(Let me digress here for just a minute to say that radio and television communications were virtually non-existent in the arctic during these days.  I built a radio station in Barrow using the call letters, KBRW, to broadcast Dad's Sunday services and Gospel music to the community in 1957.  It was a tiny little station that put out not more than 25 watts and barely reached the edge of the town.  Today, KBRW is a public broadcast station owned and operated by the community, and it provides a signal that can be heard as far away as Nuiqsut and Atqasuk.


I had done pretty much the same thing in Wainwright and Point Hope, and AFRS (Armed Forces Radio Services) by shortwave radio provided us with our news.  Other than shortwave radio, on clear winter nights, we could pick up KFI radio from Los Angeles (on AM) and KSL radio from Salt Lake City, with Denver and San Francisco occasionally popping in.  We received the BBC from London better than we did stateside radio, however.


There was no such thing as television in Alaska in those days, other than in Anchorage, Fairbanks and Juneau, and many of the villages in remote parts of the state never got any television broadcasting until I returned in the mid-to-late 1970's.  The state of Alaska was engaged in their rural television project to provide one channel of television broadcasting and programming to more than a hundred communities.   Between what the state of Alaska was doing (and I worked with them on a few of their projects) and the work I was doing with the Christian Broadcasting Network, we grew -- from the ground up -- television into 42 communities.)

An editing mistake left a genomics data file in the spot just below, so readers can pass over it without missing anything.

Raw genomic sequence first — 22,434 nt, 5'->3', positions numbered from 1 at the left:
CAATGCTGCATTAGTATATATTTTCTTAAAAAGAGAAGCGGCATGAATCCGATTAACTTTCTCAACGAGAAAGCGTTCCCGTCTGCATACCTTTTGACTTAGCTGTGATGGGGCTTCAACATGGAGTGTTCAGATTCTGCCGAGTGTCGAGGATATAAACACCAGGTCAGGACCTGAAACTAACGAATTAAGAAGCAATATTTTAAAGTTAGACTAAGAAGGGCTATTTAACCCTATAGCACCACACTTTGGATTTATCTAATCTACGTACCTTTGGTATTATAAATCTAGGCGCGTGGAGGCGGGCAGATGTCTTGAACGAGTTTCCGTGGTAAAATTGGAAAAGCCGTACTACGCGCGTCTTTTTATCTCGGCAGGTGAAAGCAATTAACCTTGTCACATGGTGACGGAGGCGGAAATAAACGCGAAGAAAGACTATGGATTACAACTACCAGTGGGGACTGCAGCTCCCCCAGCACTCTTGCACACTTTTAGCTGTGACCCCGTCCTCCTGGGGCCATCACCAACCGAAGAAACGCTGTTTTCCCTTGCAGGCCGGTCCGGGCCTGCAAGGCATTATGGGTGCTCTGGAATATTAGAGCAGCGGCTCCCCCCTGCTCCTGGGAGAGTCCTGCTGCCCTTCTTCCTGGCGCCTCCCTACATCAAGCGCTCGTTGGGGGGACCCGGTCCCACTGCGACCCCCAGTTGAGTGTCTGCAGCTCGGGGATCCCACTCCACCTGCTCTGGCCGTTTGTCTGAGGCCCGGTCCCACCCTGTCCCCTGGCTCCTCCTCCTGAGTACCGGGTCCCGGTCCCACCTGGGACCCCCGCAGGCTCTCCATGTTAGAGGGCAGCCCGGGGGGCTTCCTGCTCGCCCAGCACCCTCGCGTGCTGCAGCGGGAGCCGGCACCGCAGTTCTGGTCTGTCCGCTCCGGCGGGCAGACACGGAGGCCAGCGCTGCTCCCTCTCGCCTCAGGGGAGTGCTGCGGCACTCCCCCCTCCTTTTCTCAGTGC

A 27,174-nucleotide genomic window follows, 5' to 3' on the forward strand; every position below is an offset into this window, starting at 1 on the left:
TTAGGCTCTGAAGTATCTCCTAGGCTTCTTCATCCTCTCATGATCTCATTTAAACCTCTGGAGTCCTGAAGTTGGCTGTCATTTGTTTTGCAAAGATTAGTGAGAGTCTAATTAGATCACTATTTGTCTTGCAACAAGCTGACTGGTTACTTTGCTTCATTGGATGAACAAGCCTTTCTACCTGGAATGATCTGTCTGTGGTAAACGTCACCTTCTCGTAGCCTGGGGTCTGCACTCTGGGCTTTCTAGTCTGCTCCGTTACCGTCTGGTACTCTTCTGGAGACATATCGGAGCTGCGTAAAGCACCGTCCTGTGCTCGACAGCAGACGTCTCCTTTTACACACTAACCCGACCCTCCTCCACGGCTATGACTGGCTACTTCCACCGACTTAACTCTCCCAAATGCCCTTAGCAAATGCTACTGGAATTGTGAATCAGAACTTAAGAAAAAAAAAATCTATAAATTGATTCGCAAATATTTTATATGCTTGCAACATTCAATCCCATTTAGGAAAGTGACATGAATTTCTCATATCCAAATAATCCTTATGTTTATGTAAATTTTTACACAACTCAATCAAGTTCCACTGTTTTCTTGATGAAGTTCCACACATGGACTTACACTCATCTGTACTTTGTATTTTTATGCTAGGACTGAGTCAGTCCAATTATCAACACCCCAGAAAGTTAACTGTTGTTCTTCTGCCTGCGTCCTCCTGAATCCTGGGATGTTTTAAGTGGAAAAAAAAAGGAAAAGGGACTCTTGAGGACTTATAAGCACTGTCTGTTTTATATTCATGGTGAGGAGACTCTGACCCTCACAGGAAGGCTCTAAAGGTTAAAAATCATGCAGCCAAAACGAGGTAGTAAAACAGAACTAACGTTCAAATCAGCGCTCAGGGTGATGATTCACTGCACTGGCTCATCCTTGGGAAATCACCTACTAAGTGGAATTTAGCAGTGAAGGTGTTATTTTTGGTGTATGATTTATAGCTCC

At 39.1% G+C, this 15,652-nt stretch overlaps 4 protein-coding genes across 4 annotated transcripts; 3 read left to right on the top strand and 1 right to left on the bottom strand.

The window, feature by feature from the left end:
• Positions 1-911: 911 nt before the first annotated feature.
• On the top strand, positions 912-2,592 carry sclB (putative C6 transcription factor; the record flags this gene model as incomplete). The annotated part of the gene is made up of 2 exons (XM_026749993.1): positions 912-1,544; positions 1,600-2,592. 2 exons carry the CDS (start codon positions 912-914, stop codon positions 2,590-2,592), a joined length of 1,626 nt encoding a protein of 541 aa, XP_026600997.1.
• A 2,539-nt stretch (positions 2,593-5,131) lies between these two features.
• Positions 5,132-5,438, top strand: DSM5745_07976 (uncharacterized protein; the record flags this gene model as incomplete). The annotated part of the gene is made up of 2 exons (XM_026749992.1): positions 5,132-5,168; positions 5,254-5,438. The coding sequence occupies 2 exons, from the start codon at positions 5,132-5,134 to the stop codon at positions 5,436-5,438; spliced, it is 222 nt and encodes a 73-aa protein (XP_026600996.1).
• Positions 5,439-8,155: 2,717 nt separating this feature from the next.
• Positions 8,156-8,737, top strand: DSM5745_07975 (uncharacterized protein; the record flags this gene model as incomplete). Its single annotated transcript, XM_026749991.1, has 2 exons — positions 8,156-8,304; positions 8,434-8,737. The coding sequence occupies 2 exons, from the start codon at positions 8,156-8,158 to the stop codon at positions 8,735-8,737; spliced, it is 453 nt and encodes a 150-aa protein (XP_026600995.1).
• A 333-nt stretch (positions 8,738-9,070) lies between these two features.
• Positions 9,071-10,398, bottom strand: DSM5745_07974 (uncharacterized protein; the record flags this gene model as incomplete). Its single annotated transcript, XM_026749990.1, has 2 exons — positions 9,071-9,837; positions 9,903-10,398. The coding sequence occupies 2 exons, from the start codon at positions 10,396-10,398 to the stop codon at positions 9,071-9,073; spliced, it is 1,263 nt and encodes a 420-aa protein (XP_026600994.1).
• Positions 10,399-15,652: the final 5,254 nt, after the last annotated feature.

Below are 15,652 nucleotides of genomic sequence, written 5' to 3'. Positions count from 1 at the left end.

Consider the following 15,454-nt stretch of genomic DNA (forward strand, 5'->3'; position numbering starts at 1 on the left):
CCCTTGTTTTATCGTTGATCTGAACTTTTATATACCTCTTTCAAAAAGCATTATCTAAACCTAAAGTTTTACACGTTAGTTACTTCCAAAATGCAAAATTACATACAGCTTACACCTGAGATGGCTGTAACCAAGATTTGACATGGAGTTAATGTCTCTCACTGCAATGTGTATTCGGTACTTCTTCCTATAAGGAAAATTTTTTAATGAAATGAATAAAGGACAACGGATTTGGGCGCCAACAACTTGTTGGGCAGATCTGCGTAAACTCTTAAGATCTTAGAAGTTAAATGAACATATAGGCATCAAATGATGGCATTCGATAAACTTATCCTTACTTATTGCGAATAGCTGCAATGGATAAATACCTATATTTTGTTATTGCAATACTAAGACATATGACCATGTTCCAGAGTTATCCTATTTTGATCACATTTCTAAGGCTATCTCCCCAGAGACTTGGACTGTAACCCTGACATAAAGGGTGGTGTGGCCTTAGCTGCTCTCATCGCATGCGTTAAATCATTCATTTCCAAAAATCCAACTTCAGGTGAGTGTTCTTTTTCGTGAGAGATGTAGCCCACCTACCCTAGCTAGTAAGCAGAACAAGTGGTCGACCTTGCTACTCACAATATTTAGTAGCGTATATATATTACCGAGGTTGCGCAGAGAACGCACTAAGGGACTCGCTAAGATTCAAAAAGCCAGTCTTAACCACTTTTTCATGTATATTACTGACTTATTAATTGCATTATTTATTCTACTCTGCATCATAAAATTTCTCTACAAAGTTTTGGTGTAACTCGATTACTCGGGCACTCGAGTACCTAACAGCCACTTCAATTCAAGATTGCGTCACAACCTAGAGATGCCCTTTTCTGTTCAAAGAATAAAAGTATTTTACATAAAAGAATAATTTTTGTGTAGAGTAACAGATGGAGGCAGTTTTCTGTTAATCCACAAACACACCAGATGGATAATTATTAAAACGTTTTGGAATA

The "Esthers" provided an opportunity to teach and prepare teenage girls using the Biblical picture of Esther, and the 3 1/2-year period of training and grueling preparation she went through prior to being chosen by Ahasuerus (Xerxes I) to become Queen.  Esther had been transformed from the little peasant girl, Hadassah, into a young woman of charm and regal bearing before the King ever saw one glimpse of her.  Mom's objective was to utilize that same illustration, paralleling Esther's preparation to our preparation as the Bride of Christ, but adding an outward and physical preparation to the inward work of the Holy Spirit.